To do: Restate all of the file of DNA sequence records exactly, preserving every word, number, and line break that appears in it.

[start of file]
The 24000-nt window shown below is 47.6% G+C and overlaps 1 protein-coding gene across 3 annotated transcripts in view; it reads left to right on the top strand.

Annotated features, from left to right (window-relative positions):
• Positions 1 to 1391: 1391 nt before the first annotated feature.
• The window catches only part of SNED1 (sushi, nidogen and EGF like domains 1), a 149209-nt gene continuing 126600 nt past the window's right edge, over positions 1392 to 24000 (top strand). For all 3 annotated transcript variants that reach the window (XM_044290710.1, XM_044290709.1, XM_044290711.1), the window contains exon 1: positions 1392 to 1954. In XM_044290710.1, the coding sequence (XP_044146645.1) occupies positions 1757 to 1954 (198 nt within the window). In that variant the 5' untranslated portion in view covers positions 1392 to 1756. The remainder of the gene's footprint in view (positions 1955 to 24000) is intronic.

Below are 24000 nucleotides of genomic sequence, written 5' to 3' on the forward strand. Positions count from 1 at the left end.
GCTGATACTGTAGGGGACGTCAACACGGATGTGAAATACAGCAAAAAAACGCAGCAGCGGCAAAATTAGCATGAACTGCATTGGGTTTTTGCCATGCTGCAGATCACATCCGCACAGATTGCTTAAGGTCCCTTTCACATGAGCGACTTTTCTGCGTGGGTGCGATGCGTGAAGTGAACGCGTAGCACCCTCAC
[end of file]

The 24000-nt window shown below is 47.6% G+C and overlaps 1 protein-coding gene across 3 annotated transcripts in view; it reads left to right on the top strand.

Annotated features, from left to right (window-relative positions):
• Positions 1 to 1391: 1391 nt before the first annotated feature.
• The window catches only part of SNED1 (sushi, nidogen and EGF like domains 1), a 149209-nt gene continuing 126600 nt past the window's right edge, over positions 1392 to 24000 (top strand). For all 3 annotated transcript variants that reach the window (XM_044290710.1, XM_044290709.1, XM_044290711.1), the window contains exon 1: positions 1392 to 1954. In XM_044290710.1, the coding sequence (XP_044146645.1) occupies positions 1757 to 1954 (198 nt within the window). In that variant the 5' untranslated portion in view covers positions 1392 to 1756. The remainder of the gene's footprint in view (positions 1955 to 24000) is intronic.

Below are 24000 nucleotides of genomic sequence, written 5' to 3' on the forward strand. Positions count from 1 at the left end.
GCTGATACTGTAGGGGACGTCAACACGGATGTGAAATACAGCAAAAAAACGCAGCAGCGGCAAAATTAGCATGAACTGCATTGGGTTTTTGCCATGCTGCAGATCACATCCGCACAGATTGCTTAAGGTCCCTTTCACATGAGCGACTTTTCTGCGTGGGTGCGATGCGTGAAGTGAACGCGTAGCACCCTCAC